Belém das Descobertas do Tejo para o Mundo

For my second Lisbon city guide, I decided to take a stroll around Belém, share with you the small knowledge I have on the Portuguese navigation golden days and the monuments you can visit that make this area one of the biggest tourist attraction in the city. Belém is the best representation of Gótico Manuelino, a ramification of the Gothic style that was present in Portugal, developed during the reign of kind D.Manuel I and that adds nautical elements to the gothic style. 
Belém is the kind of place that makes us travel back in time, which makes quite an ungrateful task to sum it up in a blog post. I am going to try my best to do justice to this amazing place. 

To get to Belém via public transportation you have many buses you can take but if you are travelling from the centre of Lisbon I would take the tram 15 that goes from Praça do Comércio to Belém and it takes around 30 minutes.
Once you get there you can visit one of the many museums the area as to offer such as Museu Nacional dos Coches, MAAT (a trendy building for Instagram pictures, that I couldn't photograph on the day I shot this post), Museu da Marinha, and many more. 
You are also more than welcome to stop to eat a Pastel de Belém, a variation of the Portuguese Custard Tarts (Pasteis de Nata) that is probably the most famous. They are delicious and whenever I get them I always eat at least two!

Regarding monuments, Torre de Belém is probably one of my favourites. Classified in 1986 as a World Heritage Site by UNESCO the tower was built on the 16th century with the purpose of being a defensive formation. It takes us back to a time in which Portuguese Caravelas travelled all over the world, in search of new places, new markets and new cultures.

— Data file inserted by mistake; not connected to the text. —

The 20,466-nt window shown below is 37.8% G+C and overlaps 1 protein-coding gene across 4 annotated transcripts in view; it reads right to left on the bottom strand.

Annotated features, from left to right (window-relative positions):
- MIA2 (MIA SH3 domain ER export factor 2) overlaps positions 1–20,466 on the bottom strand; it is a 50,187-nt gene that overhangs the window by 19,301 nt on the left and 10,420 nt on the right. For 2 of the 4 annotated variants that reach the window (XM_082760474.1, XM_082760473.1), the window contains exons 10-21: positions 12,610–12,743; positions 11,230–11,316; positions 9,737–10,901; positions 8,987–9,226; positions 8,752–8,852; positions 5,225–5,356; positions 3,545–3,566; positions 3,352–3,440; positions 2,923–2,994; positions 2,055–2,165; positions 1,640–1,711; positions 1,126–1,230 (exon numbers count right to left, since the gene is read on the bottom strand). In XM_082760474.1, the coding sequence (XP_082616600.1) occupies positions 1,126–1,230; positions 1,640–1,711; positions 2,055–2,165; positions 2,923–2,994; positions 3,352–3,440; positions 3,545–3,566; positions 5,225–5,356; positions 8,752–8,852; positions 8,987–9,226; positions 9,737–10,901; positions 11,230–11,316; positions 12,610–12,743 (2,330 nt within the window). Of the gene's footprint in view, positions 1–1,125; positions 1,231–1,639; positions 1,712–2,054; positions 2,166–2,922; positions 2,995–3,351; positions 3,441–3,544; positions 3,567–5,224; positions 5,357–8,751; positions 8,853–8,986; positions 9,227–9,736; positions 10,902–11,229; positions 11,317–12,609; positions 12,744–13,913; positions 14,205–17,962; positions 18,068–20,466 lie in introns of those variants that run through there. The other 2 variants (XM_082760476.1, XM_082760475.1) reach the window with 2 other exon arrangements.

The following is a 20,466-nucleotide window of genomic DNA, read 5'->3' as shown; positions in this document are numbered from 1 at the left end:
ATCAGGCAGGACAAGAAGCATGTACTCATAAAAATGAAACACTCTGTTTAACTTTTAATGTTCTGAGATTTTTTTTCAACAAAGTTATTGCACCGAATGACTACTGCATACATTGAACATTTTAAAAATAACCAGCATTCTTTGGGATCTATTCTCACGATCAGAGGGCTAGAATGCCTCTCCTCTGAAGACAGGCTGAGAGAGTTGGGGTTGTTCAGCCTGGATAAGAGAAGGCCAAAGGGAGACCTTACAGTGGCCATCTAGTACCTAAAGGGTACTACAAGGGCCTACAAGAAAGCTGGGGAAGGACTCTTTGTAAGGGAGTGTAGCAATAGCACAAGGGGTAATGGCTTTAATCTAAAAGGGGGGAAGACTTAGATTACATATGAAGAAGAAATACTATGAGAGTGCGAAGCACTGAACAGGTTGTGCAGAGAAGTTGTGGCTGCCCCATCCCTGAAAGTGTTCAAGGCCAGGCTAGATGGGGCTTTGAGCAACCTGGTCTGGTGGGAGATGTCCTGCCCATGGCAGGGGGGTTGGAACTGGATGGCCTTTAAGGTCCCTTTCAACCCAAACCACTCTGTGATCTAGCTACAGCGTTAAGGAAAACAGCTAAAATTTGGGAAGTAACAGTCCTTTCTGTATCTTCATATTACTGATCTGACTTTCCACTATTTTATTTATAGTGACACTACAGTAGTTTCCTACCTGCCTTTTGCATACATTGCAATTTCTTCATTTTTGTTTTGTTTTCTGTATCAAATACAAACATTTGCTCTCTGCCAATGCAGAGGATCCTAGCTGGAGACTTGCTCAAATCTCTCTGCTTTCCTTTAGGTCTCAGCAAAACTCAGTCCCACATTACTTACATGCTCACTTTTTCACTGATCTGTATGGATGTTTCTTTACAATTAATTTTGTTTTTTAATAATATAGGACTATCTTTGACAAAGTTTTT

The building within itself is magnificent. It's a postcard from Lisbon similar to what the Eifel Tower is to Paris.   

The next monument that is also a must-see is the beautiful Padrão dos Descobrimentos, an ode to the famous Portuguese navigators, facing the river, lead by Infante D. Henrique (Henry the Navigator).  The man that lead the expeditions to the New World during the age of the discoveries.  The building is shaped like a Caravela facing the river as if it's ready to take off. 
It's magnificent.

If you are seeking a more cultural experience the Centro Cultural de Belém - CCB is the place to go.  With a diverse program in different artistic areas, it offers multiple shows from music to theatre, to many other things. If one of your goals while visiting Lisbon is to get to know the cultural scene of the city it's mandatory that you check the CCB agenda while planning to see if there are any exhibitions that may interest you. 

Last but absolutely not least (I mean if I was to present the places in order this one would probably be first) is the Mosteiro dos Jerónimos. Another masterpiece of Gótico Manuelino. It reflects how rich we were around the time this was built, how hard it must have been to build something as magnificent and huge with the technology available in 1502.  It's magnificent (probably the word I've used the most on this guide but the word the describes this area the best). 
If you have to decide which of these monuments is worth to spend money visiting I would, without thinking twice, this one. 
Many important figures of Portuguese history lay in there, such as Fernando Pessoa, Luis de Camões, or Vasco da Gama
If you don't have time to visit the building on the inside, visiting the gardens is almost as worthy. There you will find an amazing view on both sides. You will see the monastery on one side and the Tagus river on the other. It's a great place to simply sit down and enjoy the sun. 

Overall Belém is one of my favorite areas in Lisbon. A great place to relax, to learn and to get direct contact with history. If you want to educate yourself more on a time in which Portugal ruled the world and its oceans this is the place to come.

Location: Belém, Lisbon, Portugal 

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